If you look up Generation of '27 on the Internet, you'll find a long list of men's names.
It's a group of Spanish writers, intellectuals and artists who gathered in Seville in 1927 on the 300th anniversary of the death of baroque poet Luis de Góngora.
The core included 10 authors, but it also included surrealist painter Salvador Dali along with composers, sculptors, and other artists.
The lack of public recognition for women in the group has long been an irritant to contemporary women artists in Spain. And it led some of them, including dancer and choreographer Marina de Remedios, to research these women. They were known as Las Sinsombrero, which literally means "hatless women".
That work, in turn, led to the creation of a Madrid-based Mucha Muchacha, which has adapted the ideas of Las Sinsombrero into explosive contemporary dance.
Like the artistic women in the 1920s, the five female dancers Mucha Muchacha are all about taking risks, this time with the corporeality of Spanish dance.
"It launched us into the work of performing arts as a company," de Remedios tells the Straight over Zoom. "We needed to set no limits on creation and escape from our comfort zone."
On Friday (September 16), the Vancouver International Flamenco Festival will present Mucha Muchacha in its debut North American performance at the Norman and Annette Rothstein Theatre.
In addition to de Remedios, the company is comprised of dancers Ana Botía, Belén Martí Lluch, Marta Mármol, and Chiara Mordeglia.
"Mucha Muchacha is focused on the ideas of empowerment, determination, voice, participation, freedom, and cooperation," de Remedios says.
She describes the group's eponymous work as "a contemporary dance piece" and "a declaration of our intention about movement, community, femininity,and rights".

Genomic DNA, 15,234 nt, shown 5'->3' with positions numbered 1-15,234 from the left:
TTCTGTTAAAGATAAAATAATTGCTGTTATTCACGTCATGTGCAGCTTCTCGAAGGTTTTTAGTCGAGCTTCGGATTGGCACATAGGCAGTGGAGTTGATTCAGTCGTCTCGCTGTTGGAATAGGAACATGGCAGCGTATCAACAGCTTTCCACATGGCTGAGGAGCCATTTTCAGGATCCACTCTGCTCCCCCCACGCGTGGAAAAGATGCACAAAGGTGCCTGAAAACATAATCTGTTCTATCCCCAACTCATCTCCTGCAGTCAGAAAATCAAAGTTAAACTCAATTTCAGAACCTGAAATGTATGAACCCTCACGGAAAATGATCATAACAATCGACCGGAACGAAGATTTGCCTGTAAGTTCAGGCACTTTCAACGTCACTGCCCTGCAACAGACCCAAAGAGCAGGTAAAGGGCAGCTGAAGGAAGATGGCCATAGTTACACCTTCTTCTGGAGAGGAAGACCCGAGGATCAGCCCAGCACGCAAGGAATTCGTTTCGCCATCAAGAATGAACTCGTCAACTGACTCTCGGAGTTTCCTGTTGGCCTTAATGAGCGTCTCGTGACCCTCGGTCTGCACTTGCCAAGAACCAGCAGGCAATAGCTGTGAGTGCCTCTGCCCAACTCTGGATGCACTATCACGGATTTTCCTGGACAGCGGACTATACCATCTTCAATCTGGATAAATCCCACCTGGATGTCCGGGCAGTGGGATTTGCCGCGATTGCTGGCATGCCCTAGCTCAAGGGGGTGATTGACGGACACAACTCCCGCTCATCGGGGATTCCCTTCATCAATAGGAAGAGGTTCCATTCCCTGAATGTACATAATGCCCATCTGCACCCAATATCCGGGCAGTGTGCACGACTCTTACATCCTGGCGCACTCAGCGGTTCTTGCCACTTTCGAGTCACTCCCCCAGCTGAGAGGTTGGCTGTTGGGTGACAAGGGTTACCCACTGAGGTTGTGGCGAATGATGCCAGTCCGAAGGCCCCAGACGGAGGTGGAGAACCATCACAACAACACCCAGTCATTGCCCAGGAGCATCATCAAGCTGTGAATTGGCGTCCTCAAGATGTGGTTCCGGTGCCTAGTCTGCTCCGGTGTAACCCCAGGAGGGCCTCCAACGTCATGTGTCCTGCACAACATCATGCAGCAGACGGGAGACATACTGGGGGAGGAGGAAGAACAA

The group's initial work, Volumen 1, has won multiple prizes, including the Audience Award at the 10 Sentidos choreography contest. At the VI Tetuan Choreography Contest, it won the Best Spanish Dancing and Flamenco Choreography Award as well as the Audience Award.
The artistic director of the Vancouver International Flamenco Festival, Rosario Acer, tells the Straight by phone that she was astounded when she saw Mucha Muchacha perform in Spain. She was particuarly impressed by how the group integrated flamenco with classical Spanish dance, bolero, ballet, and a little bit of folklore.
"So they don’t do flamenco per se," Ancer says. "But they introduce flamenco with footwork and rhythm into their narrative."
Flamenco is usually associated with elegant footwork combined with singing, Spanish guitar, and audience clapping. The artform has been influenced by dance from Northern India, Persia, the Roma people, Jewish and Arabic culture, as well as Spain.
According to Ancer, contemporary artists, such as Mucha Muchacha, are taking this dance form in new directions.
"This group, especially, uses all the disciplines they've been trained on in Spanish dance to create their own movement," Acer says.
For de Remedios and the other dancers in Mucha Muchacha, it's also referencing the corporeality of other women, be they a tennis player, pop singer, mother, or someone else.
"Mucha Muchacha speaks of current times—about what is happening and how we feel nowadays," de Remedios emphasizes.